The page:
A one year cross sectional study on role of Wagner’s classification in predicting the outcome in diabetic foot ulcer patients

Praveena D. L., Shashi M. Uppin, S. S. Shimikore


Background: Diabetes mellitus-related foot ulceration is very common. Several classification systems for diabetic foot ulcers have been proposed. The present study was intended to assess the role of Wagner wound classification in predicting the outcome of diabetic foot ulcer and also know the grade of Wagner’s classification to which majority of diabetic foot ulcer patients.

Methods: This present one year cross sectional study was carried out at the Department of General Surgery. A total of 100 patients with diabetic foot ulcer who presented during the study period were included. The diabetic foot ulcers were graded according to the Wagner’s classification. The relative risk of amputation in different grades of diabetic foot ulcer based on Wagner classification was determined.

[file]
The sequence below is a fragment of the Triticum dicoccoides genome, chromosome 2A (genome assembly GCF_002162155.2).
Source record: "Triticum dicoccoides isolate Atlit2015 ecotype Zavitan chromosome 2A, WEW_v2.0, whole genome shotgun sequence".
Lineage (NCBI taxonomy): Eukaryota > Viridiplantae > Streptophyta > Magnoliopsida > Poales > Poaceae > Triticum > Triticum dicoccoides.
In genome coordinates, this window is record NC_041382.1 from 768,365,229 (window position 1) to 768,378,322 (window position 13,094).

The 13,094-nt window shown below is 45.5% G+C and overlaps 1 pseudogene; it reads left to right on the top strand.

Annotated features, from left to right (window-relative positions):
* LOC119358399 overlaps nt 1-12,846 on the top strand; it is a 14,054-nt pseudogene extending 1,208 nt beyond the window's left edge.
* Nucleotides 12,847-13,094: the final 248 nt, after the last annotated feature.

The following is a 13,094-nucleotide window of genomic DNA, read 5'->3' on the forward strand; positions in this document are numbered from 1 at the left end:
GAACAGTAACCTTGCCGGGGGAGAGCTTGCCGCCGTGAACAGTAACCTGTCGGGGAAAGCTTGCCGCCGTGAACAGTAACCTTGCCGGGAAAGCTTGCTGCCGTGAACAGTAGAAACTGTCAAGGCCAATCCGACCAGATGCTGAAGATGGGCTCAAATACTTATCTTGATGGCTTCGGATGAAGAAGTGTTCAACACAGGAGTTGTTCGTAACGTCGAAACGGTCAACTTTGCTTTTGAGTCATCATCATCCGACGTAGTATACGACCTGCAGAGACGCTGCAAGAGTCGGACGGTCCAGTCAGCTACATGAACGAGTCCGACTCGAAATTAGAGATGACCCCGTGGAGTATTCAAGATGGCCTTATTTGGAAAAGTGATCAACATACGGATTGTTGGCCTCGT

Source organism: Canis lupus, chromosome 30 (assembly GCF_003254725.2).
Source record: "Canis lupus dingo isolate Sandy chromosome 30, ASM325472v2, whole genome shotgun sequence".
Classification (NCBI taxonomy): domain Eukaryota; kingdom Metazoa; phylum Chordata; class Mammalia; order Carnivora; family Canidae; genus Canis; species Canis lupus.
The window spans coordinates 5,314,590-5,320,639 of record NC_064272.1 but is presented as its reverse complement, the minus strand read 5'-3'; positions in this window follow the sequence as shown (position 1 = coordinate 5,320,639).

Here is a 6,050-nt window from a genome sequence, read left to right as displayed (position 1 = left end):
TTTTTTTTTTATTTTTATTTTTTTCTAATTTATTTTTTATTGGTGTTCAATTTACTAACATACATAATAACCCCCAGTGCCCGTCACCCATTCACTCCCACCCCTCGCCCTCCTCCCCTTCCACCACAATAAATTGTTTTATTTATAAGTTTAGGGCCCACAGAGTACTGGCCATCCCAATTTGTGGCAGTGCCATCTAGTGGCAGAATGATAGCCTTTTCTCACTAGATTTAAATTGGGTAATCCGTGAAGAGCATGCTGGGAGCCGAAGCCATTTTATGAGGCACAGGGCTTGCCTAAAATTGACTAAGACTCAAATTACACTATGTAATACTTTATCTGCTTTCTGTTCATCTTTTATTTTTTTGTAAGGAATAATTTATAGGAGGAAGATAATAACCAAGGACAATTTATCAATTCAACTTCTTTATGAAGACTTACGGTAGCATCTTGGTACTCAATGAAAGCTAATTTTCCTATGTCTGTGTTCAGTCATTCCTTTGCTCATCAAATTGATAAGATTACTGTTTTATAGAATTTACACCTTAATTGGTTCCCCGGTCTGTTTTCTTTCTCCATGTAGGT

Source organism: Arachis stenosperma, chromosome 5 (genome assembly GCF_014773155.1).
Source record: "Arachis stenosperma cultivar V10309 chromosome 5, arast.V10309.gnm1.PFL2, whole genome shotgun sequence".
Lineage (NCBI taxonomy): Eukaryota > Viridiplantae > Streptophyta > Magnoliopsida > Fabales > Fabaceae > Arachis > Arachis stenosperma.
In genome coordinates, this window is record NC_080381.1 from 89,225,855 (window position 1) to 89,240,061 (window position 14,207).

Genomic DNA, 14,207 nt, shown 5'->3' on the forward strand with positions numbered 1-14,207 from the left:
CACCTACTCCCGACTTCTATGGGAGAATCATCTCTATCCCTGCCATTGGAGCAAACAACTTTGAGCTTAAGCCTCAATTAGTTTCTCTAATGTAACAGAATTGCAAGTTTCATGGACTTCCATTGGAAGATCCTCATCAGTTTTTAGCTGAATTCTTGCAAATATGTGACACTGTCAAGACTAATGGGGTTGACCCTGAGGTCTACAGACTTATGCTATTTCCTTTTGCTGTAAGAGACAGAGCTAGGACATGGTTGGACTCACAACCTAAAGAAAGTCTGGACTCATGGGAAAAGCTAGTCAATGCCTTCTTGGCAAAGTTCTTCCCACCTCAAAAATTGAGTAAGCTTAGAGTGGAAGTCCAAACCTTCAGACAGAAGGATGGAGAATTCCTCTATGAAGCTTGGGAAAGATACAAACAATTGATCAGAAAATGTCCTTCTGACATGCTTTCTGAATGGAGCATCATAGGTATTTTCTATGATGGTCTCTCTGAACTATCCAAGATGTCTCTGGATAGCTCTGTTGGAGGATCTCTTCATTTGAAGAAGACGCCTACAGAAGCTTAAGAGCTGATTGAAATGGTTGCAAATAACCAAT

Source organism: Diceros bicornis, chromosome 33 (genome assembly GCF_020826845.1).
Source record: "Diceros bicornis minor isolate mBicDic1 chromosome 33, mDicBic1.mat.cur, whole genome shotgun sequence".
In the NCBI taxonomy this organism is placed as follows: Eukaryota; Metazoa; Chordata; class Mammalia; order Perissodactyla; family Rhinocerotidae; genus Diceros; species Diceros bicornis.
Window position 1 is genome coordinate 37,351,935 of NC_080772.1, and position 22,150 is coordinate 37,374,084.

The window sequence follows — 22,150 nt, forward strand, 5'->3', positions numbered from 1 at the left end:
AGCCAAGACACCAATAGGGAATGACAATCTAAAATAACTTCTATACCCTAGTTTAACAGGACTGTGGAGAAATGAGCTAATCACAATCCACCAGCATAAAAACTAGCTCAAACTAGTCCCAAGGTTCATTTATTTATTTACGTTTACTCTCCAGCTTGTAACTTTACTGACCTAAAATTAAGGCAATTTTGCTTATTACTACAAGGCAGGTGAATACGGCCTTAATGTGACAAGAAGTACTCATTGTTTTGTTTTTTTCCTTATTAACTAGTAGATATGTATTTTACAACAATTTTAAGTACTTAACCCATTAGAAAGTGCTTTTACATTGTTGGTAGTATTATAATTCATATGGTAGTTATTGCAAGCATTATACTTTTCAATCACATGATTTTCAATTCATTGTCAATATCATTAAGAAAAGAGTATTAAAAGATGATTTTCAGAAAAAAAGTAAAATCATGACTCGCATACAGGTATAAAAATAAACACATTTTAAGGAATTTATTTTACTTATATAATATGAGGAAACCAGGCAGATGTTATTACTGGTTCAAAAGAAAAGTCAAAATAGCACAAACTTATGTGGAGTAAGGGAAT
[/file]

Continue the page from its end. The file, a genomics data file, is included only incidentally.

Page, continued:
Results: In this study majority of the patients were males (79%) and the male to female ratio was 3.76:1. The mean age was noted as 55.8±10.45 years. Majority of the patients had duration of ulcer less than one month (88%). Surrounding skin was inflamed in 60% of the patients, necrosis was present in 40% and slough was noted in 98% while 44% of the patients had necrotic tissue. Based on Wagner’s Classification, most of the patients (48%) had Grade II diabetic foot ulcers. With regard to management, in 44% of the patients’ debridement was done and 36% of the patients had disarticulation or amputation in 36%. Of the 48 patients with grade II ulcer, 79% of the patients had healing without amputation. Of the 58 patients with grade I and II diabetic foot ulcers, 82.76% had healing without amputation compared to 17.24% of the patients who needed amputation. Patients with Grade III, IV and V had 3.59 times higher risk of amputation compared to patients with grade I and II. (p<0.001; 95% CI- 1.95 to 6.62).

Conclusions: Grading of diabetic foot ulcer based on Wagner’s classification affects and predicts the outcome and the risk of amputation increases with increasing grade. Most of the patients admitted for diabetic foot ulcers in our hospital belonged to Wagner’s grade II (48%).


Diabetic foot ulcer, Risk of amputation, Wagner’s classification

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